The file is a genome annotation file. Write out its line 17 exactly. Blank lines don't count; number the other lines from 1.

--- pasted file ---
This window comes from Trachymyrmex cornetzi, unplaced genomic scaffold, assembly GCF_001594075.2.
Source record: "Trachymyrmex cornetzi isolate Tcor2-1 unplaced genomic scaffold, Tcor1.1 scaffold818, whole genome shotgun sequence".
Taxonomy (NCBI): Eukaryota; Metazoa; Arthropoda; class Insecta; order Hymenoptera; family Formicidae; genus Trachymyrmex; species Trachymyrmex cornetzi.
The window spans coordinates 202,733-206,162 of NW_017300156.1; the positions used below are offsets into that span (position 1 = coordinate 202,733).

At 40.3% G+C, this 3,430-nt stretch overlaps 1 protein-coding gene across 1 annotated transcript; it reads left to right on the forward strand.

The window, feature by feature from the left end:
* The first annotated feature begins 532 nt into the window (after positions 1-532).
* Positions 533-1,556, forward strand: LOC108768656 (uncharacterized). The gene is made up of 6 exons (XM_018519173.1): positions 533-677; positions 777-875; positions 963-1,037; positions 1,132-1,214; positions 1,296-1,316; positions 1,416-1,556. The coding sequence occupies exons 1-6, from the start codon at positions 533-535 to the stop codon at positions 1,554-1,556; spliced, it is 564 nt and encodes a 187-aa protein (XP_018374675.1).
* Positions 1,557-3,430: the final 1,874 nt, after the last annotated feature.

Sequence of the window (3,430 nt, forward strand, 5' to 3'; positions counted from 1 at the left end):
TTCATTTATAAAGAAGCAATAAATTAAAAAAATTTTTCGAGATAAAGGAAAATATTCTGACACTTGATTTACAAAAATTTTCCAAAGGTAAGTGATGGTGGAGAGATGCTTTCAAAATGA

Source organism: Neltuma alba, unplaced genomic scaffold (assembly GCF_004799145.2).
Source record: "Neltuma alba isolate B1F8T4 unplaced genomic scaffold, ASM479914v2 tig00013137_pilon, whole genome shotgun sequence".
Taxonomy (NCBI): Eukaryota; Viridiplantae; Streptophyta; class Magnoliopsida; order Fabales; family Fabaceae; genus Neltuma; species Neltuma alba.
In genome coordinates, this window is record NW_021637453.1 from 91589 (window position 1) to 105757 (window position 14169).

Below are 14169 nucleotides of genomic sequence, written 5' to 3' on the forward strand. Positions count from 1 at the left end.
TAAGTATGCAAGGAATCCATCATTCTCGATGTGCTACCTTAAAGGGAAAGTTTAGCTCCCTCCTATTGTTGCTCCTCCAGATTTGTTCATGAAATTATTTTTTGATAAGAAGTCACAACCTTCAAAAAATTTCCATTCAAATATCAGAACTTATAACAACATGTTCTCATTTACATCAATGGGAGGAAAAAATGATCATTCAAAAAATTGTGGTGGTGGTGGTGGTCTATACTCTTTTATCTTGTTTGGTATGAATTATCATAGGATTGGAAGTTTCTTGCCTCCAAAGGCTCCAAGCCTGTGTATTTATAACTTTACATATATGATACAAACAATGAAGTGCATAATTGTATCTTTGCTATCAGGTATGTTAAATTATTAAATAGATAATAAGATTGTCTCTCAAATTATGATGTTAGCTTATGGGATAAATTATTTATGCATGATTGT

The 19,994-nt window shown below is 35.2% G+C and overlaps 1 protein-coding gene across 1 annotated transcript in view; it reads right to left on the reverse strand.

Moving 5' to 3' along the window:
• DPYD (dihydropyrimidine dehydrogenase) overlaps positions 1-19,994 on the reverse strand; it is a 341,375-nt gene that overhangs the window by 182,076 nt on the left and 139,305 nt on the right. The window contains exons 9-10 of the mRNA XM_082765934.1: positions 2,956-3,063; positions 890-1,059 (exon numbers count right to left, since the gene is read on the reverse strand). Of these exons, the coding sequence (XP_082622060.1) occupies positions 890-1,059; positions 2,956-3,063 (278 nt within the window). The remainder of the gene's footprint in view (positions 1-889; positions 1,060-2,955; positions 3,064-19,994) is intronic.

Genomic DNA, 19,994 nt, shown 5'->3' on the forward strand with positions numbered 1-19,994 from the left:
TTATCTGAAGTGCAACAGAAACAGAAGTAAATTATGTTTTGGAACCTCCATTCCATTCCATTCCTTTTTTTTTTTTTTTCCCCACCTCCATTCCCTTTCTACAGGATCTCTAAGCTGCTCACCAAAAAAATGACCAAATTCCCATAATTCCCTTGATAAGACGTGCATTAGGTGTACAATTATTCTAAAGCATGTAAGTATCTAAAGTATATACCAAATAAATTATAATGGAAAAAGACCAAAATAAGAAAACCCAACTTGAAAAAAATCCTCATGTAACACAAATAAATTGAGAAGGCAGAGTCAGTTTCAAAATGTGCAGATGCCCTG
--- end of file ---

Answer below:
TAAGTATGCAAGGAATCCATCATTCTCGATGTGCTACCTTAAAGGGAAAGTTTAGCTCCCTCCTATTGTTGCTCCTCCAGATTTGTTCATGAAATTATTTTTTGATAAGAAGTCACAACCTTCAAAAAATTTCCATTCAAATATCAGAACTTATAACAACATGTTCTCATTTACATCAATGGGAGGAAAAAATGATCATTCAAAAAATTGTGGTGGTGGTGGTGGTCTATACTCTTTTATCTTGTTTGGTATGAATTATCATAGGATTGGAAGTTTCTTGCCTCCAAAGGCTCCAAGCCTGTGTATTTATAACTTTACATATATGATACAAACAATGAAGTGCATAATTGTATCTTTGCTATCAGGTATGTTAAATTATTAAATAGATAATAAGATTGTCTCTCAAATTATGATGTTAGCTTATGGGATAAATTATTTATGCATGATTGT